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Disney Channel’s ‘The Replacements’ didn’t get the recognition it deserved

Disney Channel has been a powerhouse for children’s TV for decades now, delivering shows that have entertained kids and teens alike throughout the years — but some are remembered more than others.

Does anyone remember ‘The Replacements’? It’s one of the most criminally underrated shows from the early 2000s, which is unfortunate because it had a really interesting premise. We follow orphaned siblings, Riley and Todd, who stumble upon an ad in a comic book that changes their lives. For $1.98, they are able to order parents, and a Fleemco phone that calls in replacements for anyone they want.

Imagine having that kind of power as a kid right on your fingertips! You need a hair stylist last minute before your dance? Or a replacement for your school’s cheerleading coach so you can make it on the team? Fleemco Company will send someone straight over but that doesn’t necessarily mean that they’re the most qualified.

While it’s not the most full proof plan, it sure makes for a fun watch and a consistent moral lesson by the end of it. The conclusion of every every 11-minute spectacle stays the same; Riley and Todd discover that life was better before their purchases screwed it up.


The show’s description on Disney+ reads, “They live in a typical two-story house in a typical town called Pleasant Hills…but this family is far from typical!” True enough, their dad is stuntman Dick Daring and their mom is a British spy known as Agent K.

Although they technically paid their way to be with them, throughout the series we can see that the siblings care for their adoptive parents. In the episode “Jumping Mad,” Riley replaces her dad’s stunt coordinator with a physics scientist in order to make his career safer.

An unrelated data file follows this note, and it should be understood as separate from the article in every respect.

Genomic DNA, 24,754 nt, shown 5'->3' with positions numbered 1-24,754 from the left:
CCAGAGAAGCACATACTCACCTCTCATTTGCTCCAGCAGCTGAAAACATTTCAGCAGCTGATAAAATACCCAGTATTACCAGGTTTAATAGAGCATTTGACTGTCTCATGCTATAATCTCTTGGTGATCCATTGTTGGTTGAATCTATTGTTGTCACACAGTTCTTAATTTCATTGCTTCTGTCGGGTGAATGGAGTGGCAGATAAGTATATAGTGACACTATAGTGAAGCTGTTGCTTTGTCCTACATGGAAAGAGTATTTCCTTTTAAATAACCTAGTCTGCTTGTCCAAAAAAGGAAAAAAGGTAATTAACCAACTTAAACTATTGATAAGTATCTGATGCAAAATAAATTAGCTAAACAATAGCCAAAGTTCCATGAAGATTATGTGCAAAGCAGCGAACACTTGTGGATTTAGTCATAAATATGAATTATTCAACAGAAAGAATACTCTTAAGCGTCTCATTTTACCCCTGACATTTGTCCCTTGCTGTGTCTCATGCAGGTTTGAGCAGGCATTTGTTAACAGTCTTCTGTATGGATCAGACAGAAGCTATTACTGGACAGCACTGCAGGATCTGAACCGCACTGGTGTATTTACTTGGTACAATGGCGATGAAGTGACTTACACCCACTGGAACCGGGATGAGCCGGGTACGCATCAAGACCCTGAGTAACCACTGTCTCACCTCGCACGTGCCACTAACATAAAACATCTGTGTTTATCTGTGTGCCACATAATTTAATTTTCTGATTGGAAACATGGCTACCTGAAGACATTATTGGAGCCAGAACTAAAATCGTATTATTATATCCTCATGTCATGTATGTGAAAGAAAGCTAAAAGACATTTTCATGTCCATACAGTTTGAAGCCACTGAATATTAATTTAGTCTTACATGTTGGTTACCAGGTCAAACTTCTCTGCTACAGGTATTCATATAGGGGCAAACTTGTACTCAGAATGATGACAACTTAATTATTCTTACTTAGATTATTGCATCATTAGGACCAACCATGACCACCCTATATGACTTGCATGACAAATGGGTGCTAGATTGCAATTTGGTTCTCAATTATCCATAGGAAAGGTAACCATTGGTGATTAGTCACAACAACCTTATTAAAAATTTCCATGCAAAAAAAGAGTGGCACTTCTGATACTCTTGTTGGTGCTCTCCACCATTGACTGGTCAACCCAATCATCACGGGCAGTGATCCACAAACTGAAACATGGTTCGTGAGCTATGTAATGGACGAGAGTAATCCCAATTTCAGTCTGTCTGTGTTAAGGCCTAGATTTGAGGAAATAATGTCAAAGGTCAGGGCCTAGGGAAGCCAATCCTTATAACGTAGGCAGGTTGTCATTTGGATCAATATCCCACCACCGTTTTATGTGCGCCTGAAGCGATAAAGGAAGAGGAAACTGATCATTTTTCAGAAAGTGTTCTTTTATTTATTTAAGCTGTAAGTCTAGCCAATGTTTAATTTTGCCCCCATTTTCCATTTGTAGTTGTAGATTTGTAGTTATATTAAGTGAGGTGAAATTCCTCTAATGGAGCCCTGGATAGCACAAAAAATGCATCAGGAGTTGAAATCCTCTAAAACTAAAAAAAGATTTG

Notable in this animated series were the unique, diverse characters that contributed to the story line, such as Riley’s best friend Tasumi, who is of Japanese descent and wears a pink metal suit similar to that of Robocop, and Prince Cinnamon Boots (aka PCB), the family’s pet mule, as well as the jokes and running gags that cut across all audience segments, such as the statements of the characters in the “Fleemco Presents” part of the closing credits.

The animated series aired for two seasons from 2006-2009.

Beyond its surface of bright and colorful graphics, is a wholesome story of finding a home in even the most unlikely places. After spending most of their childhood alone, Riley and Todd felt like they could finally belong — showing that family comes in different shapes and sizes.



Other POP! stories you might like:

Disney Studios continue to empower LGBTQ community with ‘The Owl House’

The Wizarding World of Harry Potter could come to your city in 2022

Meet the girl who voiced over 30 cartoon characters: Tara Strong

Immerse in Hayao Miyazaki’s magical world as Studio Ghibli opens a theme park in 2022

Unleash your bending powers in an upcoming Avatar tabletop RPG

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